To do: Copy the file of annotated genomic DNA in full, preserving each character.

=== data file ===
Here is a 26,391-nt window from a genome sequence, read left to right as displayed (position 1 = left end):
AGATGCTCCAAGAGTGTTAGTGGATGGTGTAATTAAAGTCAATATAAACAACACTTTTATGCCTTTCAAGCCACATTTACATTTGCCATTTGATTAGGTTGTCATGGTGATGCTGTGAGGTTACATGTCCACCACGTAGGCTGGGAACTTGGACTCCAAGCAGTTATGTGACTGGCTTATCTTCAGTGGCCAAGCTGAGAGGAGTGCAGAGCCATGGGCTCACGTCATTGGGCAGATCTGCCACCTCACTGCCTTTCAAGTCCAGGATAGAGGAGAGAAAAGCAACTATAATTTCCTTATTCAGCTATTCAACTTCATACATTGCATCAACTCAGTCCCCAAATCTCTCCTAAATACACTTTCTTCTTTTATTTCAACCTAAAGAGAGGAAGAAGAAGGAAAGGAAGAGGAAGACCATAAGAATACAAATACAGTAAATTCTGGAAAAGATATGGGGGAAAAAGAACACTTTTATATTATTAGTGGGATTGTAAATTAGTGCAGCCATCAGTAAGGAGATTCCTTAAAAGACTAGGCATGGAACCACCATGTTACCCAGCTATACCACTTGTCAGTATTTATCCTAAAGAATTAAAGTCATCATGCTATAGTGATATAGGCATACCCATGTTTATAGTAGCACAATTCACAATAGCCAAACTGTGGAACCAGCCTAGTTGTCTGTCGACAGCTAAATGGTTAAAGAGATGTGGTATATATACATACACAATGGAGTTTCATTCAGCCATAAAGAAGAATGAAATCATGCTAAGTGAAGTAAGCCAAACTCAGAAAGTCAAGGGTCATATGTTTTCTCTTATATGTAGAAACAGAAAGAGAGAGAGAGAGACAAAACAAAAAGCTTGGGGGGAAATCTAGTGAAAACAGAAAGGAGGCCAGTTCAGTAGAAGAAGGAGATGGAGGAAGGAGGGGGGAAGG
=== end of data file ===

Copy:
Here is a 26,391-nt window from a genome sequence, read left to right as displayed (position 1 = left end):
AGATGCTCCAAGAGTGTTAGTGGATGGTGTAATTAAAGTCAATATAAACAACACTTTTATGCCTTTCAAGCCACATTTACATTTGCCATTTGATTAGGTTGTCATGGTGATGCTGTGAGGTTACATGTCCACCACGTAGGCTGGGAACTTGGACTCCAAGCAGTTATGTGACTGGCTTATCTTCAGTGGCCAAGCTGAGAGGAGTGCAGAGCCATGGGCTCACGTCATTGGGCAGATCTGCCACCTCACTGCCTTTCAAGTCCAGGATAGAGGAGAGAAAAGCAACTATAATTTCCTTATTCAGCTATTCAACTTCATACATTGCATCAACTCAGTCCCCAAATCTCTCCTAAATACACTTTCTTCTTTTATTTCAACCTAAAGAGAGGAAGAAGAAGGAAAGGAAGAGGAAGACCATAAGAATACAAATACAGTAAATTCTGGAAAAGATATGGGGGAAAAAGAACACTTTTATATTATTAGTGGGATTGTAAATTAGTGCAGCCATCAGTAAGGAGATTCCTTAAAAGACTAGGCATGGAACCACCATGTTACCCAGCTATACCACTTGTCAGTATTTATCCTAAAGAATTAAAGTCATCATGCTATAGTGATATAGGCATACCCATGTTTATAGTAGCACAATTCACAATAGCCAAACTGTGGAACCAGCCTAGTTGTCTGTCGACAGCTAAATGGTTAAAGAGATGTGGTATATATACATACACAATGGAGTTTCATTCAGCCATAAAGAAGAATGAAATCATGCTAAGTGAAGTAAGCCAAACTCAGAAAGTCAAGGGTCATATGTTTTCTCTTATATGTAGAAACAGAAAGAGAGAGAGAGAGACAAAACAAAAAGCTTGGGGGGAAATCTAGTGAAAACAGAAAGGAGGCCAGTTCAGTAGAAGAAGGAGATGGAGGAAGGAGGGGGGAAGG